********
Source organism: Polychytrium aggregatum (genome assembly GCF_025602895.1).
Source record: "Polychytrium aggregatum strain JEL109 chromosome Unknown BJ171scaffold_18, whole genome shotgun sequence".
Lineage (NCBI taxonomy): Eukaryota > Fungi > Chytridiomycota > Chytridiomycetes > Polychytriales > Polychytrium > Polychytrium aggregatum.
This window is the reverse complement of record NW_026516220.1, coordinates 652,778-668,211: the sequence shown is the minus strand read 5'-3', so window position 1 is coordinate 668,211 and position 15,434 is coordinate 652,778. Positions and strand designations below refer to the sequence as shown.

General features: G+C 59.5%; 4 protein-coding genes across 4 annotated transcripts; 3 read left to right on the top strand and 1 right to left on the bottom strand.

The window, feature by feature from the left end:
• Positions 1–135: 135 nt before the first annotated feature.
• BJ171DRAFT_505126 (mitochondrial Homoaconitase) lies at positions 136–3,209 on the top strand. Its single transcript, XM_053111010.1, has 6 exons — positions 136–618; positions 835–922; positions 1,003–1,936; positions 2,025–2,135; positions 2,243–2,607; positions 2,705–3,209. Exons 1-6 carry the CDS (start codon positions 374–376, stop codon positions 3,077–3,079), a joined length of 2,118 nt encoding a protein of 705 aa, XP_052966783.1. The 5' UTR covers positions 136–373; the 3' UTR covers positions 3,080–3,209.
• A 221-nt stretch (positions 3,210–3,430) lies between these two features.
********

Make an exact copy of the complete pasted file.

Source organism: Polychytrium aggregatum (genome assembly GCF_025602895.1).
Source record: "Polychytrium aggregatum strain JEL109 chromosome Unknown BJ171scaffold_18, whole genome shotgun sequence".
Lineage (NCBI taxonomy): Eukaryota > Fungi > Chytridiomycota > Chytridiomycetes > Polychytriales > Polychytrium > Polychytrium aggregatum.
This window is the reverse complement of record NW_026516220.1, coordinates 652,778-668,211: the sequence shown is the minus strand read 5'-3', so window position 1 is coordinate 668,211 and position 15,434 is coordinate 652,778. Positions and strand designations below refer to the sequence as shown.

General features: G+C 59.5%; 4 protein-coding genes across 4 annotated transcripts; 3 read left to right on the top strand and 1 right to left on the bottom strand.

The window, feature by feature from the left end:
• Positions 1–135: 135 nt before the first annotated feature.
• BJ171DRAFT_505126 (mitochondrial Homoaconitase) lies at positions 136–3,209 on the top strand. Its single transcript, XM_053111010.1, has 6 exons — positions 136–618; positions 835–922; positions 1,003–1,936; positions 2,025–2,135; positions 2,243–2,607; positions 2,705–3,209. Exons 1-6 carry the CDS (start codon positions 374–376, stop codon positions 3,077–3,079), a joined length of 2,118 nt encoding a protein of 705 aa, XP_052966783.1. The 5' UTR covers positions 136–373; the 3' UTR covers positions 3,080–3,209.
• A 221-nt stretch (positions 3,210–3,430) lies between these two features.